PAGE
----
Tuesday, 20 September 2011

Rhyme and reasons for rhyme - Part I

 Originally published on my blog, Poetic License on writing.ie

Grist Anthology

Rhyme and poetry go together like tomatoes and onions, tea and milk, his and hers. They often go together, complement each other. But it's not mandatory.
Rhyme in English is the repetition of similar sounds.
Cat, Hat, Wombat, Fancy that, rat-a-tat-tat
It's been around for so long in poems that a rhyme IS a poem, e.g. nursery rhyme.

Perfect Rhyme
This is when the last stressed syllable and any following syllables all sound the same.
A masculine rhyme ends on a stressed syllable
e.g. lawn, withdrawn, airborne
and a feminine rhyme on an unstressed syllable.
e.g. designation, organisation, palpatation
There's also a Dactylic Rhyme where theres two unstressed syllables at the end.
       e.g. devious, mischevious
It's recommended to end a poem on a stressed syllable for a stronger poem.

Why would you use perfect rhymes in poems? Partly there's the belief that all poems should rhyme. But we're in the 21st century now so rule is gone. If anything, rhyming poetry is frowned on. Take a look at virtually any well regarded journal and you can count the rhyming poems on fingers. Sometimes there are none. Is that just a fashion? I don't know.

Here's an example from my sonnet entitled "My Grandma's Older Than the Pope"
Gran, you're older than the pope
she didn't have her hearing aid
she said, it's upstairs by the soap
and poured a gin and lemonade

And that leads neatly into the next observation. Rhyming poems are often humerous. And vice versa. And humerous poems are also somewhat frowned on in literary circles although a good humerous poem can be much harder than a gloomy, solemn un-rhyming one.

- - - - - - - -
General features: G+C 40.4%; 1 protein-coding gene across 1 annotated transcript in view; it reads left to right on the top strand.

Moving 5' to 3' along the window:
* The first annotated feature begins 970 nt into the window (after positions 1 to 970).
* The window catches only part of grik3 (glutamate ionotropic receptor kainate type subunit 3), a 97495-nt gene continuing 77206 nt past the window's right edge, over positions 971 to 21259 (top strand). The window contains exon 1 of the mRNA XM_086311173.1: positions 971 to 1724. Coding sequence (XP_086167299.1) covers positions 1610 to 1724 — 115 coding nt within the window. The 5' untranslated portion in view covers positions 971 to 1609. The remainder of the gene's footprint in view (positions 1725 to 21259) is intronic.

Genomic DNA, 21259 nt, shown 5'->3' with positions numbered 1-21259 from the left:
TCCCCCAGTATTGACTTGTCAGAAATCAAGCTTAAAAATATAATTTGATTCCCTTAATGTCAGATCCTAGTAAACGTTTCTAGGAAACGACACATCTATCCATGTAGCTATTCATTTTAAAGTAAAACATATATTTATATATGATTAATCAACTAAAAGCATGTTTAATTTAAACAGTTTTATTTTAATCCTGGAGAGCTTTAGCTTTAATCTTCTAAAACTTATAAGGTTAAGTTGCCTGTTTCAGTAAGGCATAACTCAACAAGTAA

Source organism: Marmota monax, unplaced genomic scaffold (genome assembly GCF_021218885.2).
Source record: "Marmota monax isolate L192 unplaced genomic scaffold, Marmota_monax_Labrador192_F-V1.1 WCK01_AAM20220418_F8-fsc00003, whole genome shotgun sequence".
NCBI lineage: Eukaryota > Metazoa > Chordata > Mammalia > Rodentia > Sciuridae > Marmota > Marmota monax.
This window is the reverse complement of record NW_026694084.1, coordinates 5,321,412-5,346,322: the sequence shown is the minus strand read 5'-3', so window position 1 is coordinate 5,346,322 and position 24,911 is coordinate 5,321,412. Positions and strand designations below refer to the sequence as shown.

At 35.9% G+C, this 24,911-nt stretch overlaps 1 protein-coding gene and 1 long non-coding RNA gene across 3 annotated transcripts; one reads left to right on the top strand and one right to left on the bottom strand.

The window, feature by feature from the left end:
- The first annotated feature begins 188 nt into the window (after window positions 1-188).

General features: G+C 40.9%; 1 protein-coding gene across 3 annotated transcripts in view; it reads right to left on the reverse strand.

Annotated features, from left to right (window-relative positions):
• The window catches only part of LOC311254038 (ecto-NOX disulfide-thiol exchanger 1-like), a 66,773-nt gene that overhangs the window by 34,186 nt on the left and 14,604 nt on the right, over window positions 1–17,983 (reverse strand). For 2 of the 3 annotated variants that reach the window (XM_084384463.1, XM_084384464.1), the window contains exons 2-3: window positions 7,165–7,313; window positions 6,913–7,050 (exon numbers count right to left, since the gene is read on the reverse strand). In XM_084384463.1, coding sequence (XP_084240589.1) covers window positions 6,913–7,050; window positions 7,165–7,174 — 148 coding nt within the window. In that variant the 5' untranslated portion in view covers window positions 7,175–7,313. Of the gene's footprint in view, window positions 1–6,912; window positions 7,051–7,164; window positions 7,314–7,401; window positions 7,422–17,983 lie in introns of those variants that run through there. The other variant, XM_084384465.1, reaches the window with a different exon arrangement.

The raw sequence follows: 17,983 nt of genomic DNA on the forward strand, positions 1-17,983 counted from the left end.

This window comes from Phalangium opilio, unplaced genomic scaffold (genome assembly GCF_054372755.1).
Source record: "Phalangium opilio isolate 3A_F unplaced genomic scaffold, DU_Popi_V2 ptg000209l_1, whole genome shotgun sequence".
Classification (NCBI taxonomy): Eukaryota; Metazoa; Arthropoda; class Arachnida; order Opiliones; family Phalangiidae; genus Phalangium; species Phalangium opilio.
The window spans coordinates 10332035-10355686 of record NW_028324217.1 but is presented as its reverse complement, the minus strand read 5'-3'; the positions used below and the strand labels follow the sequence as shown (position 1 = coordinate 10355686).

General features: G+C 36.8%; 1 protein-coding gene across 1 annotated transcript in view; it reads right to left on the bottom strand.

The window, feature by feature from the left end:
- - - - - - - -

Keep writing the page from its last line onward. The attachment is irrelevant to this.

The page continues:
Another reason to use rhymes is that it makes it MUCH EASIER to memorise. If you recite your poems, and you should, you will appreciate that.

Other rhymes are used everywhere, even in apparently free or blank verse. Mostly for the ear.
An imperfect rhyme is when a stressed syllable rhymes with an unstressed syllable.
e.g. Sing, dancing
If you read a lot of poetry (and you should) you should look out for slant rhymes (also known as oblique or forces rhymes) which are used within lines to add a sense of coherence. These are rhymes with an imperfect match

e.g. From my poem The Flight of Swallows, published in Grist 1. from the University of Huddersfield

A single swallow flies somehow
in the window, the gap she comes through
as thick as your hospital chart,
realises her mistake and skirts
the stitched screen...

There's also assonance (do you remember these from school?) matching vowels
e.g. escape, plate and hive, fight
and consonance (matching consonants)
e.g. pitter, patter and brain, brown
Half rhyme where the last consonants match but not the vowel (are you still with me?)
e.g. chart, skirt or truffle, offal (I'd like to see that poem!)
and that Old English/Middle English tradition, alliteration

e.g. from Beowulf
Now Beowulf bode in the burg of the Scyldings,
Leader beloved, and long he ruled
In fame with all folk since his father had gone

Well, that's enough for this blog post. Part II soon


Rachel Fox said...

I so love rhyme - all forms really - and I hate the way writing fashion restricts it (though I suppose some would say it's made it more flexible... and I suppose that is true in some ways as well). Fashion - pah!

Titus said...

Good post! I want to write the tuffle/offal poem now.

Emerging Writer said...

Ritual I believe you are up to that. Maybe it should be a poetry jam prompt